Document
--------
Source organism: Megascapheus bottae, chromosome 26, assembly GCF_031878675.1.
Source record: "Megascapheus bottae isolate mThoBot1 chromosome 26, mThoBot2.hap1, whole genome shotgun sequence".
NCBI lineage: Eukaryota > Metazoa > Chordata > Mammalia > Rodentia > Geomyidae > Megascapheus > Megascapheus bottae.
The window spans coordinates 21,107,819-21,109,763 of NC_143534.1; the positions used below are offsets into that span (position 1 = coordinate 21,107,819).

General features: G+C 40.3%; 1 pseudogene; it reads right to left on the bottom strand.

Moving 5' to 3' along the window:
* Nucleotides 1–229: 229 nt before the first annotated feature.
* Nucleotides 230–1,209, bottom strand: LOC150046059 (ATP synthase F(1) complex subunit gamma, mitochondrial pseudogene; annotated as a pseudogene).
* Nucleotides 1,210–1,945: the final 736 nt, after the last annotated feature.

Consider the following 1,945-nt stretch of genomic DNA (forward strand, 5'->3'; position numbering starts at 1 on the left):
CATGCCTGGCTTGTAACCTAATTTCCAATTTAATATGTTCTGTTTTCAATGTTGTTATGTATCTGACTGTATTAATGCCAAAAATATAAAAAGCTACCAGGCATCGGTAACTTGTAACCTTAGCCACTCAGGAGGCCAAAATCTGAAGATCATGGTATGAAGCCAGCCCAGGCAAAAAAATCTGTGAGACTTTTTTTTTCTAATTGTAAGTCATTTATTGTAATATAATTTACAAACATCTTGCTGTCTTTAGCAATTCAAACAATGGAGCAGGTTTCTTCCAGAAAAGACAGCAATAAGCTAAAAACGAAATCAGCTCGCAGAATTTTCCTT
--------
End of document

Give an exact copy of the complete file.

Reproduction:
Source organism: Megascapheus bottae, chromosome 26, assembly GCF_031878675.1.
Source record: "Megascapheus bottae isolate mThoBot1 chromosome 26, mThoBot2.hap1, whole genome shotgun sequence".
NCBI lineage: Eukaryota > Metazoa > Chordata > Mammalia > Rodentia > Geomyidae > Megascapheus > Megascapheus bottae.
The window spans coordinates 21,107,819-21,109,763 of NC_143534.1; the positions used below are offsets into that span (position 1 = coordinate 21,107,819).

General features: G+C 40.3%; 1 pseudogene; it reads right to left on the bottom strand.

Moving 5' to 3' along the window:
* Nucleotides 1–229: 229 nt before the first annotated feature.
* Nucleotides 230–1,209, bottom strand: LOC150046059 (ATP synthase F(1) complex subunit gamma, mitochondrial pseudogene; annotated as a pseudogene).
* Nucleotides 1,210–1,945: the final 736 nt, after the last annotated feature.

Consider the following 1,945-nt stretch of genomic DNA (forward strand, 5'->3'; position numbering starts at 1 on the left):
CATGCCTGGCTTGTAACCTAATTTCCAATTTAATATGTTCTGTTTTCAATGTTGTTATGTATCTGACTGTATTAATGCCAAAAATATAAAAAGCTACCAGGCATCGGTAACTTGTAACCTTAGCCACTCAGGAGGCCAAAATCTGAAGATCATGGTATGAAGCCAGCCCAGGCAAAAAAATCTGTGAGACTTTTTTTTTCTAATTGTAAGTCATTTATTGTAATATAATTTACAAACATCTTGCTGTCTTTAGCAATTCAAACAATGGAGCAGGTTTCTTCCAGAAAAGACAGCAATAAGCTAAAAACGAAATCAGCTCGCAGAATTTTCCTT